Wilderness is a Necessity (Part 2 of 2)

Day Two – Friday, April 25th, 2014

Sunlight started to pour into the shelter about 6:00am, arousing me from a sound sleep and allowing me to witness the Sun’s beautiful rise over the farms and lakes below. I didn’t yet desire to emerge from my cocoon, so I sat up, still wrapped in my sleeping bag, and continued to watch the sun rise until about seven.

For breakfast I made poached eggs and oatmeal with maple syrup. During breakfast, as is my custom, I reached for the nearest reading material. At the shelter this happened to be the shelter log. I loved reading all of the notes left by other hikers and backpackers who have stayed at Riga, including two folks over Christmas! One of the hikers left the following John Muir quote and added, after it, “I am free.”

Wilderness is a necessity. I am losing the precious days. I am degenerating into a machine for making money. I am learning nothing in the trivial world of men. I must break away and get out into the mountains to learn the news.”

What are they free from? Did they get laid off? Did they quit their dead-end job? End an unfulfilling relationship? These are the questions that come to my mind. But the only answer that matters, “I am free.”

After packing up, I started on my hike north. I came to the trailhead where the Undermountain Trail joins the AT to reach the summit of Bear Mountain in about 15 minutes. There was a young couple standing and reading the sign posted. They let me pass and I continued up to the southern vista point where I always like to take a break. While there the couple passed me and continued on.

Not long after, I continued to the summit of Bear Mountain. I unpacked my Elevensies meal – an apple, some peanut butter, and some trail mix – and joined the couple on the top of the foundation that once sported a fire tower. We got into a conversation about weird recipes we’ve tried. I shared the quinoa-based flour-less chocolate cake recipe. They told me about flour-less banana pancakes made with just eggs and bananas. Before long we were join by another gentleman and, thereafter, by two ladies. The conversation turned to our favorite hikes in the Berkshires and Taconics.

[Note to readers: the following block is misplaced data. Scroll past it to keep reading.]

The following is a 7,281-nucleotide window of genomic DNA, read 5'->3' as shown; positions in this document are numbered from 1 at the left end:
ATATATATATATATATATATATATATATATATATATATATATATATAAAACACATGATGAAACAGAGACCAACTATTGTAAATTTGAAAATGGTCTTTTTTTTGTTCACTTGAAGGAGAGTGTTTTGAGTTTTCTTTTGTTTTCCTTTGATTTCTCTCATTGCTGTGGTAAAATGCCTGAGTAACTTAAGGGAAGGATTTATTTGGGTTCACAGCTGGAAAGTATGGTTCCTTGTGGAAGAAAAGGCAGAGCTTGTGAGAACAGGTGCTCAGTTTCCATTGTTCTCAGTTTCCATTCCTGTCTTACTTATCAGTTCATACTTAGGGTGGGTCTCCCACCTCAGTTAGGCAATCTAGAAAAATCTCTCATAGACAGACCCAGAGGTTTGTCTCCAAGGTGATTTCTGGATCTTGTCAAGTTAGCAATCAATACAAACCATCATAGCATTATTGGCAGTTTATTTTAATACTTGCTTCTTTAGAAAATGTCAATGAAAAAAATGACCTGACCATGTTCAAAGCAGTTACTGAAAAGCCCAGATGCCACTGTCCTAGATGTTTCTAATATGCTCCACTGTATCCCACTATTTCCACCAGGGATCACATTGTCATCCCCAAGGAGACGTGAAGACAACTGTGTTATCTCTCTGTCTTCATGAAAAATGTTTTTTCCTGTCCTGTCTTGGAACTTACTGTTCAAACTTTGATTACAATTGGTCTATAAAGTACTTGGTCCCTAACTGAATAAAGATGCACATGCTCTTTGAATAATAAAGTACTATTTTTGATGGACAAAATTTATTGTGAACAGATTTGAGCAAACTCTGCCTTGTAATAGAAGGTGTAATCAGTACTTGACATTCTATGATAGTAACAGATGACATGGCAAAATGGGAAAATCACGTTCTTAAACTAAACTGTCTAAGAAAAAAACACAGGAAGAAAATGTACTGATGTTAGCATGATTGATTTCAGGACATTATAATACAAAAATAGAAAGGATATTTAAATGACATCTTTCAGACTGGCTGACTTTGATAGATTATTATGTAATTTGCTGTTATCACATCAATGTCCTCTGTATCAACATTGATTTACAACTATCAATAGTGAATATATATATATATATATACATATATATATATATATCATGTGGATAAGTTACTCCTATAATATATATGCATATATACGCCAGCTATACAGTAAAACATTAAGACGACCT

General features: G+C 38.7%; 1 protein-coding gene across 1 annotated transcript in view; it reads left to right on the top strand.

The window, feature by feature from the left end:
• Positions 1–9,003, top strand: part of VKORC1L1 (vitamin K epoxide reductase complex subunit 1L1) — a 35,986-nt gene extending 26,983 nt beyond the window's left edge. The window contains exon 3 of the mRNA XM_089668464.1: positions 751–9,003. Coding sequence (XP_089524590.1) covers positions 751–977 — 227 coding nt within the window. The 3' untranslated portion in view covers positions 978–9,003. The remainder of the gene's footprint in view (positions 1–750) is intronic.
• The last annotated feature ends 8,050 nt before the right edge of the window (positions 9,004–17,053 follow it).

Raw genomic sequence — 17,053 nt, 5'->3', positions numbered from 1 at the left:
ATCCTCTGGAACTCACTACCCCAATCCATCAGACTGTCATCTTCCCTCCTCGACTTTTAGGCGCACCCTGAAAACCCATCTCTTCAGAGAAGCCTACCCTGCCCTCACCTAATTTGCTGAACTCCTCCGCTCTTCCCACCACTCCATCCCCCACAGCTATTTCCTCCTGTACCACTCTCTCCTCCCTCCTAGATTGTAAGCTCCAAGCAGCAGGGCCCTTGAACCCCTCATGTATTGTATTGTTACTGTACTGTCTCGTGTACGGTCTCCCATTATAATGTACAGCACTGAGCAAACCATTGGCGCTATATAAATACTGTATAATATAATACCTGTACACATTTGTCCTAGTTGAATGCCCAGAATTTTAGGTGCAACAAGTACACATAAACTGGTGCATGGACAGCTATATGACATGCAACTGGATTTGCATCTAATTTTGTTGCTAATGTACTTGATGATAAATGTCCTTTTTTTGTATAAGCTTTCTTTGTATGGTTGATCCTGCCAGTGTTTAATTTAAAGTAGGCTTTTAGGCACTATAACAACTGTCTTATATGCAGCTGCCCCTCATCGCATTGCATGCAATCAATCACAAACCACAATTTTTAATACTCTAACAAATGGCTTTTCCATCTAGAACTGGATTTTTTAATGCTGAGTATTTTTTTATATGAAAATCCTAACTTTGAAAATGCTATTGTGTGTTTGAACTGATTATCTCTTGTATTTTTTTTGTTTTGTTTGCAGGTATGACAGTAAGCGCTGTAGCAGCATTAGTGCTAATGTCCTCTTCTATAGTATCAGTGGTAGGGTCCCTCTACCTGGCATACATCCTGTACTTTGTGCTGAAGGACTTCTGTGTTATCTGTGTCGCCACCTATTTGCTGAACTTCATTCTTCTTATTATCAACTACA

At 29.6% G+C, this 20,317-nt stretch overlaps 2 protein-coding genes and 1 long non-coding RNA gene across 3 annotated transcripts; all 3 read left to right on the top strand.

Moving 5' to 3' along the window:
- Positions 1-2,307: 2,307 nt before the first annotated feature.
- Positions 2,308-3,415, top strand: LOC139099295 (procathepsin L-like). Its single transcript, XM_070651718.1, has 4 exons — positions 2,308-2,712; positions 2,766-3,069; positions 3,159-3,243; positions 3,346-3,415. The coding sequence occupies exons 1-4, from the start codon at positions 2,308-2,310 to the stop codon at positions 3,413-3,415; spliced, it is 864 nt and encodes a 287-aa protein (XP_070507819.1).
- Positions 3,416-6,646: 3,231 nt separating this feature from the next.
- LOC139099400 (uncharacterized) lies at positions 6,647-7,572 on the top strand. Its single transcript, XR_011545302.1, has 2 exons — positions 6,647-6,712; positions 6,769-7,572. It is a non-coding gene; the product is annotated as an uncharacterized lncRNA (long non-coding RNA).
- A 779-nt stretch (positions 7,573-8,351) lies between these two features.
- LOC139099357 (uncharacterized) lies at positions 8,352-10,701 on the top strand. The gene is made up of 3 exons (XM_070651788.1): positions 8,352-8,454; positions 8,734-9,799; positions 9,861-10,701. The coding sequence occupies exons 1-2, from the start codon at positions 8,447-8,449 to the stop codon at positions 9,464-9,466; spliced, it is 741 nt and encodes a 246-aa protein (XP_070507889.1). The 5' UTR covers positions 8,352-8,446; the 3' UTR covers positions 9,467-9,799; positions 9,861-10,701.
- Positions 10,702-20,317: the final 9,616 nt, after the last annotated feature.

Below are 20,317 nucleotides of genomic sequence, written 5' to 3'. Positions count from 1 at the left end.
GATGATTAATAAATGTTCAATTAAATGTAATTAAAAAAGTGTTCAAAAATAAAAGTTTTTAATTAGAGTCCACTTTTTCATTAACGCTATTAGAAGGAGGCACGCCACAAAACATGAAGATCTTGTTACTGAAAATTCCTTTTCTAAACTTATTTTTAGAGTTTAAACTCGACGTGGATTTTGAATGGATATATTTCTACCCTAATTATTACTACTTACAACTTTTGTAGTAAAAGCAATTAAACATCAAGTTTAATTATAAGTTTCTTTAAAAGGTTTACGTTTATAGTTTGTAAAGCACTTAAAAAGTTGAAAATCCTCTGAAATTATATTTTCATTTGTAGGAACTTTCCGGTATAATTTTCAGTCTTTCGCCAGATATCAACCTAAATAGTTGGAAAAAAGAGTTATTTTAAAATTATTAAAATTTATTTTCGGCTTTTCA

After saying my farewells to my Elevensies eating companions, I started down the steep and rocky north side of the mountain. There were only a few times that my descent involved hand over head tactics. It was a fun challenge to scramble down.

I had forgotten just how close Sages Ravine is to Bear Mountain and before long I was surrounded by, in my opinion, one of the most majestic groves of Eastern Hemlocks in the northeast. These hemlocks are the reason I love the ravine, not to mention the creek. There is something soothing and familial about being under the protection of these stately evergreens. I decided to sit for a few minutes, to enjoy the shade. I quickly fell asleep.

When I awoke I realized that just little over an hour had passed! It was clear that I needed to re-energize, so I took out a dark chocolate bar with blueberries and scarfed it down pretty quickly before crossing the ravine and starting up Mount Race.

The ascending trail to the top of Mount Race hugs the very edge of the ridge, promising a steep fall off the cliff to the east for those not paying attention. Okay, so it’s not that bad. But it can look scary for someone not used to such heights. I got to the top and that’s when I realized I had jelly legs and wasn’t really feeling up to climbing Mount Everett.

Not long after I began my descent on the other side of Race, I came up to the Race Brook Falls Trailhead and began the two mile trek to the trail terminus. Race Brook Falls were gorgeous, being supplied by the melting ice and snow of early spring.

Unfortunately my phone’s battery pooped out the night before and my solar charger wasn’t working, so I don’t have any photographs to share for day two… you’ll just have to get out on the trails and see the beauty for yourself!

Riga Shelter to Race Brook Falls

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